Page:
Hackers stole $100 million from the account of Bangladesh’s central bank at the Federal Reserve Bank of New York last month, laundering the purloined funds through Sri Lankan banks and casinos in the Philippines.
Bangladesh officials are blaming the New York arm of the U.S. central bank for allowing the transfer to go through and on Tuesday threatened to sue, but are also reportedly investigating whether the theft was an inside job by employees who had access to the proper transfer codes. The Fed has denied that its systems were hacked.
The money was moved out of the Bangladesh bank’s account on Feb. 5 using the Society for Worldwide Interbank Financial Telecommunication system, known as SWIFT, which is one of the secure messaging platforms used to transmit money transfers around the world between banks.
Fed officials haven’t said much other than to deny any breaches at their end. “There is no evidence of attempts to penetrate Federal Reserve systems and no evidence Fed systems were compromised,” the bank said in a statement on its official Twitter account.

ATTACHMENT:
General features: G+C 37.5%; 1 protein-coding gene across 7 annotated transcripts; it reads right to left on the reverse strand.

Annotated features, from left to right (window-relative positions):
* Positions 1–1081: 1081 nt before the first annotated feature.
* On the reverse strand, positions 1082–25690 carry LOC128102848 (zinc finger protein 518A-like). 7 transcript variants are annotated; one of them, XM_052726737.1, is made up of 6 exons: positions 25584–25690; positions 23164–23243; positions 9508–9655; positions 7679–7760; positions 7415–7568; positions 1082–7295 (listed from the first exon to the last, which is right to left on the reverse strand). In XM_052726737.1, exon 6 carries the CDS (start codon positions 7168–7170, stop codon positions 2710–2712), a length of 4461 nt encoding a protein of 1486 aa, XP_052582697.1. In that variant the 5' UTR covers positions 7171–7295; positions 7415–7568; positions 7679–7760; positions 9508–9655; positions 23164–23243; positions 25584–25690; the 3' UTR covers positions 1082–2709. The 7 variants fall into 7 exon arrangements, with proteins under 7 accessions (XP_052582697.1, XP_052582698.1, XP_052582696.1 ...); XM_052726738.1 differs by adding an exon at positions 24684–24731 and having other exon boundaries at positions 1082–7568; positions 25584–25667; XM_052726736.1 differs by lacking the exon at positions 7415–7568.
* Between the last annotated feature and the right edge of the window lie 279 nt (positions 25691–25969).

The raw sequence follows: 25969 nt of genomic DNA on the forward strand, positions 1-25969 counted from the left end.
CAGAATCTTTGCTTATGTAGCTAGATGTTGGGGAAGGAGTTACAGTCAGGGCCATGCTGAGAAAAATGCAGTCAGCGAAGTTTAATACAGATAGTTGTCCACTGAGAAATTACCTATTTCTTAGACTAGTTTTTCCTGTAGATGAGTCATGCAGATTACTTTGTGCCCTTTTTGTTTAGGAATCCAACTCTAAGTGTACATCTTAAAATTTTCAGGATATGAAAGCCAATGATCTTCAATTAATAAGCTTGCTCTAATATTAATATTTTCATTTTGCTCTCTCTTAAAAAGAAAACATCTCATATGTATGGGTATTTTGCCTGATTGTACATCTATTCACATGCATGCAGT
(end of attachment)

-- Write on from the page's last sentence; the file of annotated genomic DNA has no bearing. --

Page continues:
Bangladesh Finance Minister AMA Muhith, speaking at a press conference on Tuesday, said the central bank planned to sue over the lost funds, despite the Fed’s statements. “We’ve heard that Federal Reserve Bank of New York has completely denied their responsibility. They don’t have any right,” Muhith said at a press conference in Dhaka. “We’ll file a case against them. We have kept the money with them. They are responsible.”
At the same time, the bank is investigating insiders who had access to the SWIFT codes, the Dhaka Tribune reported on Wednesday. Only 5 out of about 30 SWIFT transfer requests made by the hackers on the Bangladesh account succeeded.
About $20 million of the funds that were transferred through Sri Lanka have been recovered, while authorities continue to purse the remaining $80 million that made its way to black market currency dealers in the Philippines, then to several casinos before going back to the dealers and out of the country. Bangladesh’s Financial Intelligence Unit is working with the Philippines Anti-Money Laundering Authority to trace the rest the money, Bangladesh officials said.
Hundreds of foreign governments including Bangladesh keep their dollar currency reserves on deposit at the New York Fed, in part to make it easy to invest in U.S. Treasury securities.